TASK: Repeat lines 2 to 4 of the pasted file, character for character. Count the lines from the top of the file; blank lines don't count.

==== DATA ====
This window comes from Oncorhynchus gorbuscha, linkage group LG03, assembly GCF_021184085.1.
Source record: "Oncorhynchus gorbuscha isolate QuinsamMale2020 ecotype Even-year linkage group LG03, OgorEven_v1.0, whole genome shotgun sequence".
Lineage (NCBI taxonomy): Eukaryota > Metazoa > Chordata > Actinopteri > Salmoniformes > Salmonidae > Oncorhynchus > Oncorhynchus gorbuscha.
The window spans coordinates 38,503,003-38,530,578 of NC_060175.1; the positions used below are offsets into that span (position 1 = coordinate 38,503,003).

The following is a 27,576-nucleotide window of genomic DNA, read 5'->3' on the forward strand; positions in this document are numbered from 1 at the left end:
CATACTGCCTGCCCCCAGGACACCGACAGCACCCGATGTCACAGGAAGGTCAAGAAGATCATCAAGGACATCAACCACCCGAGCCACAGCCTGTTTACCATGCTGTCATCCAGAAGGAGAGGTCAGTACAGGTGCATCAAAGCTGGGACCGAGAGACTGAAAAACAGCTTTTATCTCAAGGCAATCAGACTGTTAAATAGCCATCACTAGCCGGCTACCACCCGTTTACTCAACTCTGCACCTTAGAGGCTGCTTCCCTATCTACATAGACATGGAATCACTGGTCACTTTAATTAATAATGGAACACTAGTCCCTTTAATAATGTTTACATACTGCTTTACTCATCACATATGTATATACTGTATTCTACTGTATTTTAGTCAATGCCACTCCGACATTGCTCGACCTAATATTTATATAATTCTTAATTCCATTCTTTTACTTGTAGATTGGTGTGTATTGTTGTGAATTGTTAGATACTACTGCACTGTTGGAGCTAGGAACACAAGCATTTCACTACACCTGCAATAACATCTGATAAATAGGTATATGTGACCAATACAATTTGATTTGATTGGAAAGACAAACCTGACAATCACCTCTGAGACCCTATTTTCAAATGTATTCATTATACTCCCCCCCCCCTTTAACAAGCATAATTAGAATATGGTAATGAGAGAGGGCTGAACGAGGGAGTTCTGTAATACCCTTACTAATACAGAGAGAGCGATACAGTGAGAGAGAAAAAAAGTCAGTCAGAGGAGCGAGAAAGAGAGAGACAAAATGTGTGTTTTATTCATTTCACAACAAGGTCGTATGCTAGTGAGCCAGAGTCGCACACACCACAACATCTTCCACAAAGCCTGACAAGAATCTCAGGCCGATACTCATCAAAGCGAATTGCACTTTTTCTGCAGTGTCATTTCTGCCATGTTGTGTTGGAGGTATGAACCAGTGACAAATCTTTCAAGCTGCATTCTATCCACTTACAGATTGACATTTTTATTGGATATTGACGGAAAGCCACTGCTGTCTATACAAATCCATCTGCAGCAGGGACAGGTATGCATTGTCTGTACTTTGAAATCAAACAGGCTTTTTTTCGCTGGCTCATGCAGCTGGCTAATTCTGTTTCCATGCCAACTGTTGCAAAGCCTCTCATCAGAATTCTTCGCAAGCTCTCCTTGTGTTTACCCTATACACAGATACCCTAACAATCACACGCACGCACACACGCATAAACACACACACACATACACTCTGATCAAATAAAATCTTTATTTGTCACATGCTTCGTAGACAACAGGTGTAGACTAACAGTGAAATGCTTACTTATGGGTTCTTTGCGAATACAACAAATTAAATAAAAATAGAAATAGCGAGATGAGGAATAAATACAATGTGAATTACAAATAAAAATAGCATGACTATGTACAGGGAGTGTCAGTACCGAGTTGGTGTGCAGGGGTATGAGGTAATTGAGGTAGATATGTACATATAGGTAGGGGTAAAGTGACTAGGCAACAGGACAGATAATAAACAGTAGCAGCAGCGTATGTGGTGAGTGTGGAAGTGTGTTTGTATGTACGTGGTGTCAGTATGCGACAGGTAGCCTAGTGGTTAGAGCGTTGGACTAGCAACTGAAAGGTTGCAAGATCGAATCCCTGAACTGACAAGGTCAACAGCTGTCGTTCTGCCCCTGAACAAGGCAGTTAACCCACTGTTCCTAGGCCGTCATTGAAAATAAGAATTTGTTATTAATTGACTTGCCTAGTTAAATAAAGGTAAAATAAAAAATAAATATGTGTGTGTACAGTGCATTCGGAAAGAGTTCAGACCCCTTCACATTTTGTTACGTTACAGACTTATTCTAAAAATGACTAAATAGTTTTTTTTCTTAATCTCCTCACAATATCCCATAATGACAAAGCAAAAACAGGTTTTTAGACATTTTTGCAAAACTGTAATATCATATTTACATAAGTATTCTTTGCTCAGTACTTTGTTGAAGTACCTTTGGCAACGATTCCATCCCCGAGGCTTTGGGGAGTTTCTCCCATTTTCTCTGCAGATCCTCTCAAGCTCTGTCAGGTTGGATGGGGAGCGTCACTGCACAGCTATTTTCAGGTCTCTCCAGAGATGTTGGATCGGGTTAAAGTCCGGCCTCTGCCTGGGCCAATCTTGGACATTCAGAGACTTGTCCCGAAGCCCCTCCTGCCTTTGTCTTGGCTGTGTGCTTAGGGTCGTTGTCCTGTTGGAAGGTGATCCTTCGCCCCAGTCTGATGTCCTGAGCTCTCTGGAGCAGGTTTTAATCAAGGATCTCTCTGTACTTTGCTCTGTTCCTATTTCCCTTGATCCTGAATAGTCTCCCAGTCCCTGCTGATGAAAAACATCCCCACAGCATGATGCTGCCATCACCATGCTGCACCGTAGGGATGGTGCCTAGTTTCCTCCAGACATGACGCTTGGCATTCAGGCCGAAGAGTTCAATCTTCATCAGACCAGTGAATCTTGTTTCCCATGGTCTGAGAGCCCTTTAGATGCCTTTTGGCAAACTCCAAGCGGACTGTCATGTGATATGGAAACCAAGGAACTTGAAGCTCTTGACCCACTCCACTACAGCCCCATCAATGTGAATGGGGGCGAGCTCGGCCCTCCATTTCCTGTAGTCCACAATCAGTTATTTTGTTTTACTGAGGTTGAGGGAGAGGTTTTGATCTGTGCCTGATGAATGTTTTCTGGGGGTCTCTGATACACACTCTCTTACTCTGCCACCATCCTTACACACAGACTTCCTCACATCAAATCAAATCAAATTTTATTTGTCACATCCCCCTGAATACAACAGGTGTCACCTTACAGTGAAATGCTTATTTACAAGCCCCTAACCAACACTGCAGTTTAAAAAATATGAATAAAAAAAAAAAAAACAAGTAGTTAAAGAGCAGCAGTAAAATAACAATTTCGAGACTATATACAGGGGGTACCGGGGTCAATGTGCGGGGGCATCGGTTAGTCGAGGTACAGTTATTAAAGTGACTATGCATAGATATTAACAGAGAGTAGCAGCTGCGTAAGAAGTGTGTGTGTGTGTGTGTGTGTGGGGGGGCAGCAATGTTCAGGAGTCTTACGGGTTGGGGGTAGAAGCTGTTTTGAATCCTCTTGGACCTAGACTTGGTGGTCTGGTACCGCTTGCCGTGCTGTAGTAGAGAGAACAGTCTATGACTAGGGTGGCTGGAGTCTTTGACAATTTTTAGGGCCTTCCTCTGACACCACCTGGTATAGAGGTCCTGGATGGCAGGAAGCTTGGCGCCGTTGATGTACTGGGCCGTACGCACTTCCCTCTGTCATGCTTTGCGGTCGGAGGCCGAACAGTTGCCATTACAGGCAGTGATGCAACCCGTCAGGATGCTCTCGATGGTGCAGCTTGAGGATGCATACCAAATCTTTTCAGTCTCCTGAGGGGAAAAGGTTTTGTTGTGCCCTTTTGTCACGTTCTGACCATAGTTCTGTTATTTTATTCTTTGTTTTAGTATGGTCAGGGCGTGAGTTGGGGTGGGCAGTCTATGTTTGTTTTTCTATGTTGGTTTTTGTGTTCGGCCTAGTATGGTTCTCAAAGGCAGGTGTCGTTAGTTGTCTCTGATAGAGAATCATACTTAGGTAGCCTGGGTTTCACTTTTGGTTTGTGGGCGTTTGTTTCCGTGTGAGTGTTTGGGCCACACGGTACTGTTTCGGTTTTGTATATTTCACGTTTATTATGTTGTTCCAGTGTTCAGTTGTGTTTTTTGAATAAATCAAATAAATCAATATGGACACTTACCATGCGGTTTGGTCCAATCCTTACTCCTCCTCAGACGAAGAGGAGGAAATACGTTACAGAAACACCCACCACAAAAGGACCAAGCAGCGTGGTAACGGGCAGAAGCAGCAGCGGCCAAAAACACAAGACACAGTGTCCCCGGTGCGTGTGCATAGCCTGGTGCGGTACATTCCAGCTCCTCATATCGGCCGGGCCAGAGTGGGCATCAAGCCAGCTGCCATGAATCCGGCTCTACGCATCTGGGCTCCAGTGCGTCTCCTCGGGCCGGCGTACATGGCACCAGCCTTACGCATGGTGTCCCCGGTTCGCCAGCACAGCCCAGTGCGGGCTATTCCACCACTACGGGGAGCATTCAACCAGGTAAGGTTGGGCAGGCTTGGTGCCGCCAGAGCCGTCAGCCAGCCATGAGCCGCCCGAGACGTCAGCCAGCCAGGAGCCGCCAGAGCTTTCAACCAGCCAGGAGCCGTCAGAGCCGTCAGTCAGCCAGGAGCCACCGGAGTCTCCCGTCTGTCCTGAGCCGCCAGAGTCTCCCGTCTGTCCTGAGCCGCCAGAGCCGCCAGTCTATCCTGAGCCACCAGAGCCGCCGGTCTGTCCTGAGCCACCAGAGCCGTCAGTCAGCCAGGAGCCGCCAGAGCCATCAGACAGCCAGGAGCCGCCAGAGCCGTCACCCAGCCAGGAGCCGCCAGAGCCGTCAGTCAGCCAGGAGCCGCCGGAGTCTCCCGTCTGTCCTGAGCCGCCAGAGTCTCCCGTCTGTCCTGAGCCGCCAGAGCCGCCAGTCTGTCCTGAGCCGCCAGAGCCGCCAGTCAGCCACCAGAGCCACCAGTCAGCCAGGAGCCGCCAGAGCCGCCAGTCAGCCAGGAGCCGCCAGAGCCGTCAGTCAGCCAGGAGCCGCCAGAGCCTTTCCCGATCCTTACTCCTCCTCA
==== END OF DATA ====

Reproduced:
Source record: "Oncorhynchus gorbuscha isolate QuinsamMale2020 ecotype Even-year linkage group LG03, OgorEven_v1.0, whole genome shotgun sequence".
Lineage (NCBI taxonomy): Eukaryota > Metazoa > Chordata > Actinopteri > Salmoniformes > Salmonidae > Oncorhynchus > Oncorhynchus gorbuscha.
The window spans coordinates 38,503,003-38,530,578 of NC_060175.1; the positions used below are offsets into that span (position 1 = coordinate 38,503,003).